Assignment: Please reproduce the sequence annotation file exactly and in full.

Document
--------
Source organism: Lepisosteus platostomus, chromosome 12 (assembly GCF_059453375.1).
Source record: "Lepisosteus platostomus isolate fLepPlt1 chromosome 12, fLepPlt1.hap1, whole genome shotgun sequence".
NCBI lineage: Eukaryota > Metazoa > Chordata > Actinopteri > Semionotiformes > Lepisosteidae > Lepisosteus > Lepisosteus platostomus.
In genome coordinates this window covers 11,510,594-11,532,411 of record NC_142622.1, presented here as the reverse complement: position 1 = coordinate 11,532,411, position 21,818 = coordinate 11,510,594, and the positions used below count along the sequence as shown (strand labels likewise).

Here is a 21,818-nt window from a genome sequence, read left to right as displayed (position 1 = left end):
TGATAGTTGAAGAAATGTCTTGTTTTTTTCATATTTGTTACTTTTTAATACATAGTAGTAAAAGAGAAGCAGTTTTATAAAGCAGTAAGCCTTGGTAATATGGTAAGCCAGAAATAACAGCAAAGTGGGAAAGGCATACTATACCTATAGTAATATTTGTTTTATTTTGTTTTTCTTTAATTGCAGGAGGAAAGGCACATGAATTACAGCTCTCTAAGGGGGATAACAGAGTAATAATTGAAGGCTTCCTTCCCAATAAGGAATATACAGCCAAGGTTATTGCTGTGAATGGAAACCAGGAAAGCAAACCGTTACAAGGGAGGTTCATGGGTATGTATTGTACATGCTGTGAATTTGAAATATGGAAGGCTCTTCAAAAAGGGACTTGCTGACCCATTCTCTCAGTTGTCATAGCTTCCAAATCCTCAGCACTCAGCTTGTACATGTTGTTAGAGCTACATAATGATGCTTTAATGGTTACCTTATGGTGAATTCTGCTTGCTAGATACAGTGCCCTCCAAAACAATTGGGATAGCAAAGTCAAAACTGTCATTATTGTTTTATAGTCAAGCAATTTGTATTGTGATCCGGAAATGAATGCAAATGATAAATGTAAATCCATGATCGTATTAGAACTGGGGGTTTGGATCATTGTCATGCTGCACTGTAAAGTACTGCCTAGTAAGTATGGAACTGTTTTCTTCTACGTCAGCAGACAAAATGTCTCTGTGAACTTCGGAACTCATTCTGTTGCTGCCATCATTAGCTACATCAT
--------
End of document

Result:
Source organism: Lepisosteus platostomus, chromosome 12 (assembly GCF_059453375.1).
Source record: "Lepisosteus platostomus isolate fLepPlt1 chromosome 12, fLepPlt1.hap1, whole genome shotgun sequence".
NCBI lineage: Eukaryota > Metazoa > Chordata > Actinopteri > Semionotiformes > Lepisosteidae > Lepisosteus > Lepisosteus platostomus.
In genome coordinates this window covers 11,510,594-11,532,411 of record NC_142622.1, presented here as the reverse complement: position 1 = coordinate 11,532,411, position 21,818 = coordinate 11,510,594, and the positions used below count along the sequence as shown (strand labels likewise).

Here is a 21,818-nt window from a genome sequence, read left to right as displayed (position 1 = left end):
TGATAGTTGAAGAAATGTCTTGTTTTTTTCATATTTGTTACTTTTTAATACATAGTAGTAAAAGAGAAGCAGTTTTATAAAGCAGTAAGCCTTGGTAATATGGTAAGCCAGAAATAACAGCAAAGTGGGAAAGGCATACTATACCTATAGTAATATTTGTTTTATTTTGTTTTTCTTTAATTGCAGGAGGAAAGGCACATGAATTACAGCTCTCTAAGGGGGATAACAGAGTAATAATTGAAGGCTTCCTTCCCAATAAGGAATATACAGCCAAGGTTATTGCTGTGAATGGAAACCAGGAAAGCAAACCGTTACAAGGGAGGTTCATGGGTATGTATTGTACATGCTGTGAATTTGAAATATGGAAGGCTCTTCAAAAAGGGACTTGCTGACCCATTCTCTCAGTTGTCATAGCTTCCAAATCCTCAGCACTCAGCTTGTACATGTTGTTAGAGCTACATAATGATGCTTTAATGGTTACCTTATGGTGAATTCTGCTTGCTAGATACAGTGCCCTCCAAAACAATTGGGATAGCAAAGTCAAAACTGTCATTATTGTTTTATAGTCAAGCAATTTGTATTGTGATCCGGAAATGAATGCAAATGATAAATGTAAATCCATGATCGTATTAGAACTGGGGGTTTGGATCATTGTCATGCTGCACTGTAAAGTACTGCCTAGTAAGTATGGAACTGTTTTCTTCTACGTCAGCAGACAAAATGTCTCTGTGAACTTCGGAACTCATTCTGTTGCTGCCATCATTAGCTACATCAT